Clarity, Transparency to Boost National ContentBy Cas Biekmann | Thu, 10/29/2020 - 12:50
You can watch the video of this presentation here.
On Day 2 of Mexico Oil & Gas Summit, taking place online for the first time, Marcos Ávalos, Head of the National Content, Supply Chain and Energy Sector Investment Unit at the Ministry of Economy, presented the second panel of the day, addressing the topic of contracting with operators and the outlook for demand.
Ávalos’ presentation dealt with the new methodology that defines the amount of national content in upstream oil and gas operations. He continued discussing strategies for the industrial promotion of local supply chains and direct investment in the hydrocarbon industry (ENFOCAPI). Other themes he touched upon were training and the transfer of technology, “a non-negotiable part of an open market,” Ávalos said.
National content was meant to be a major boon for local talent. By having access to some of the world’s biggest companies, people could learn and develop. Nevertheless, how and where this local content is applicable is a source of confusion for both national and international operators. During yesterday’s panel, Andres Brügmann, Country Manager of Fieldwood Energy said that having deep knowledge of local content requirement guidelines is essential, because being a Mexican company did not guarantee strong local content provisions.
The methodology to define national content takes various areas into account. “But the methodology is complicated and difficult to understand,” Ávalos said, which leads to a chain of errors from the very first calculation. Therefore, a new methodology will be proposed, focusing on six easily understandable variables and a transparent, digital platform will ensure its success: “We need to automate everything through a digital platform to have immediate insight on national content. Clarity is of the essence when it comes to these policies. Transparency for national content is therefore crucial,” said Ávalos.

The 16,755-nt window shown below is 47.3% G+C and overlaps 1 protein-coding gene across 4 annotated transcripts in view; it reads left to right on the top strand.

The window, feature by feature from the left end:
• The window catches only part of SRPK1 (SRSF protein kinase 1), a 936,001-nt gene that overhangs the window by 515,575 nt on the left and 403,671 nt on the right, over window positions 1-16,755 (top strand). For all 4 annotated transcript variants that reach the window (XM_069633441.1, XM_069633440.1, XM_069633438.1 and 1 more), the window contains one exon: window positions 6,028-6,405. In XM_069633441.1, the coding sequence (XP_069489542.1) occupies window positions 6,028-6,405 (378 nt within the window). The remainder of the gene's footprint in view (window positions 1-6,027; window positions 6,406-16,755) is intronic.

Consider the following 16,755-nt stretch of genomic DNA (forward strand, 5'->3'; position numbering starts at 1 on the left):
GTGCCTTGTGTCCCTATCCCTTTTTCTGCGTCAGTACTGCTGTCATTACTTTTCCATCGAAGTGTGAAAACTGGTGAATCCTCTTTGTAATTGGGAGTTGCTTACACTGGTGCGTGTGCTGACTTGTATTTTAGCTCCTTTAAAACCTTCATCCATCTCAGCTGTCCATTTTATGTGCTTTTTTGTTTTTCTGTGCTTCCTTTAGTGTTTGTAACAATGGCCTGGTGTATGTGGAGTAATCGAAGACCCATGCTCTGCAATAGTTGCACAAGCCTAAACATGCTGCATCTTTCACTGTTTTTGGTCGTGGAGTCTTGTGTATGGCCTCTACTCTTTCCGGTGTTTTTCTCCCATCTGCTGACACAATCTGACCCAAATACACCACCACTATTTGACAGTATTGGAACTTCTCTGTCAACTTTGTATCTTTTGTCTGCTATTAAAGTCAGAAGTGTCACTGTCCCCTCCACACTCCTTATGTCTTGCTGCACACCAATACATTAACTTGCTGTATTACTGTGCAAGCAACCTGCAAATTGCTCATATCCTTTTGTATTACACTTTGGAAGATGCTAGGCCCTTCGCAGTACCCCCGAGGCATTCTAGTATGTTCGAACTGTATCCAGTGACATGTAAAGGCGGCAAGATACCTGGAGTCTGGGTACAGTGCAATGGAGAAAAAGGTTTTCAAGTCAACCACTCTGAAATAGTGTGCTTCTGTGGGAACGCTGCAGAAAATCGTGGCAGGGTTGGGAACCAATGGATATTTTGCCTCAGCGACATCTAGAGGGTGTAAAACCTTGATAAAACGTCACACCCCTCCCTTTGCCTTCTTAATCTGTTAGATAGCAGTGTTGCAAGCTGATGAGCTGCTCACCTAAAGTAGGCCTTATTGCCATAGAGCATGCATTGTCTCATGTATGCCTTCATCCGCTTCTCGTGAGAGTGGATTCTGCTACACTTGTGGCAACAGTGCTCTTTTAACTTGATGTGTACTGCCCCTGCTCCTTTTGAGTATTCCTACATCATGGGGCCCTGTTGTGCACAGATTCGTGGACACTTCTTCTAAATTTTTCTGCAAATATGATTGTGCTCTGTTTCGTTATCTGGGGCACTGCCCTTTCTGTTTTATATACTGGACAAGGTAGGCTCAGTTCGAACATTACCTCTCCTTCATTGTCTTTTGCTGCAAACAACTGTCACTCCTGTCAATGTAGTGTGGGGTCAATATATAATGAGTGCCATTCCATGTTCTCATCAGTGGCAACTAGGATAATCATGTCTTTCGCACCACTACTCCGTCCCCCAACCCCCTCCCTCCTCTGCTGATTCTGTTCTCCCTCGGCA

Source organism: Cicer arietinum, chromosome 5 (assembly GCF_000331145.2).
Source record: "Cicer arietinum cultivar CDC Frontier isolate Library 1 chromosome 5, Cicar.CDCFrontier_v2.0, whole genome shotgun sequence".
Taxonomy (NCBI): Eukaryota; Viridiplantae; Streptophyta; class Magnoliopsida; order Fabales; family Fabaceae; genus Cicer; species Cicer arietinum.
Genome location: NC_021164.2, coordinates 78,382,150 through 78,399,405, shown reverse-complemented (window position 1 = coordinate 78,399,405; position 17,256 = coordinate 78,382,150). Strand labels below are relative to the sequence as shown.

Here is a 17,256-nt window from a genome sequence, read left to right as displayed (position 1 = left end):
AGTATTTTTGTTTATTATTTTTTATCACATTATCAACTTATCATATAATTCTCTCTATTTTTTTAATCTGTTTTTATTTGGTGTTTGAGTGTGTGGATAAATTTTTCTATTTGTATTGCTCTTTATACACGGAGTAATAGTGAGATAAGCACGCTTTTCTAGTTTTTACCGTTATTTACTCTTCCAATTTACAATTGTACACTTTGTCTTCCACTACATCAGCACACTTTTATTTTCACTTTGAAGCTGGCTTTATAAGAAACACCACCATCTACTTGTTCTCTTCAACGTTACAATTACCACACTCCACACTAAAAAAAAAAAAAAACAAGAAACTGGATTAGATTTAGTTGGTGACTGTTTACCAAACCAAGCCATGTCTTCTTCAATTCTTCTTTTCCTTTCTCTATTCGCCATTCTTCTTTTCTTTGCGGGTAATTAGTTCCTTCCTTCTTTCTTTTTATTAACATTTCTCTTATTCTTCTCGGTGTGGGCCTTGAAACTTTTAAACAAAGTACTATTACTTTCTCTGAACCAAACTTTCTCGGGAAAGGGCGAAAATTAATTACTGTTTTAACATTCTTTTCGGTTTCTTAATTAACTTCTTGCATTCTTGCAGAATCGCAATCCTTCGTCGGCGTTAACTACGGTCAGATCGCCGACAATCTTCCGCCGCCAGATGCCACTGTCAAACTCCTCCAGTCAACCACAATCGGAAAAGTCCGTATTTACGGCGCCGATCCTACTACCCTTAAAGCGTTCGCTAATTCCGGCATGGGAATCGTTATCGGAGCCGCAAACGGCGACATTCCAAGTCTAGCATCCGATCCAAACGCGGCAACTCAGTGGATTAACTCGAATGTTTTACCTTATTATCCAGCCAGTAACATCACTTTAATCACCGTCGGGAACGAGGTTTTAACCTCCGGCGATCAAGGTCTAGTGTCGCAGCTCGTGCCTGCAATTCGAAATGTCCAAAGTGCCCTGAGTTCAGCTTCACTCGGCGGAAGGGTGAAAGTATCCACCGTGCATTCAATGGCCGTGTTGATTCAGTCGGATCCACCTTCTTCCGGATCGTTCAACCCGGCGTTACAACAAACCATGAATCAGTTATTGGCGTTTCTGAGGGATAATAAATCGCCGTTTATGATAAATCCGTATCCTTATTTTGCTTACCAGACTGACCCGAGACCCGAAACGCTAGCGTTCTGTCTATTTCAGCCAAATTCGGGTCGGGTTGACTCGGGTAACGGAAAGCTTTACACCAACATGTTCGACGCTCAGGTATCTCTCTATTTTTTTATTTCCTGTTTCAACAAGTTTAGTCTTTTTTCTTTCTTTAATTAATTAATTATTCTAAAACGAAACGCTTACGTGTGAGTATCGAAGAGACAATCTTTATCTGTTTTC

Regarding the strategies that are intended to boost ENFOCAPI, a new strategy would be published within the coming months, Ávalos added. Defining potential demand is crucial to make the calculations work, which is more difficult as a result of the pandemic. The supply chain is suffering from the general downturn in the sector. Nonetheless, by defining national content and working on promoting local players, the supply chain then works to enhance its own skills. As a result, knowledge and progress can be achieved.
Regarding training and technology transfer, Ávalos noted that public, private and academic entities would need to combine efforts to truly make this area a success. Even though the pandemic makes it difficult to align objectives, there are plenty of opportunities to improve. In the end, this will trigger an enhanced economic growth, he said.